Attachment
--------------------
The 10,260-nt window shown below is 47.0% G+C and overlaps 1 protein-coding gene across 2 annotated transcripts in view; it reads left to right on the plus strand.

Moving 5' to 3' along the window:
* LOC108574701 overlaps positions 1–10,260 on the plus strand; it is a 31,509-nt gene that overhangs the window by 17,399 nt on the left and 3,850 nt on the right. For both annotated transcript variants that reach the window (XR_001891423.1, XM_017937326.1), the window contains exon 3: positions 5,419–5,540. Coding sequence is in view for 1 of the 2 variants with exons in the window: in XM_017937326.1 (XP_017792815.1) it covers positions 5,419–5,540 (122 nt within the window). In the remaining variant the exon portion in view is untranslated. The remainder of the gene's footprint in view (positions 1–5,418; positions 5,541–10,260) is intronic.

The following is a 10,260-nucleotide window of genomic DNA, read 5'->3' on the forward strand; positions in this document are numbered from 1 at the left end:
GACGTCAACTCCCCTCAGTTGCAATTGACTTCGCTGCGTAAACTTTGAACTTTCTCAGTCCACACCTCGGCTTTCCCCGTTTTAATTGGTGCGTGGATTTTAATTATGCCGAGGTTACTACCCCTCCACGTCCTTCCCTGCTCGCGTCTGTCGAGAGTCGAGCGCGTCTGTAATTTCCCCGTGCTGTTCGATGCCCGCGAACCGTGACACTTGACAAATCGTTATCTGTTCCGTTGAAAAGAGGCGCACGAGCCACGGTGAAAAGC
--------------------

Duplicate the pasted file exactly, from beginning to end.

The 10,260-nt window shown below is 47.0% G+C and overlaps 1 protein-coding gene across 2 annotated transcripts in view; it reads left to right on the plus strand.

Moving 5' to 3' along the window:
* LOC108574701 overlaps positions 1–10,260 on the plus strand; it is a 31,509-nt gene that overhangs the window by 17,399 nt on the left and 3,850 nt on the right. For both annotated transcript variants that reach the window (XR_001891423.1, XM_017937326.1), the window contains exon 3: positions 5,419–5,540. Coding sequence is in view for 1 of the 2 variants with exons in the window: in XM_017937326.1 (XP_017792815.1) it covers positions 5,419–5,540 (122 nt within the window). In the remaining variant the exon portion in view is untranslated. The remainder of the gene's footprint in view (positions 1–5,418; positions 5,541–10,260) is intronic.

The following is a 10,260-nucleotide window of genomic DNA, read 5'->3' on the forward strand; positions in this document are numbered from 1 at the left end:
GACGTCAACTCCCCTCAGTTGCAATTGACTTCGCTGCGTAAACTTTGAACTTTCTCAGTCCACACCTCGGCTTTCCCCGTTTTAATTGGTGCGTGGATTTTAATTATGCCGAGGTTACTACCCCTCCACGTCCTTCCCTGCTCGCGTCTGTCGAGAGTCGAGCGCGTCTGTAATTTCCCCGTGCTGTTCGATGCCCGCGAACCGTGACACTTGACAAATCGTTATCTGTTCCGTTGAAAAGAGGCGCACGAGCCACGGTGAAAAGC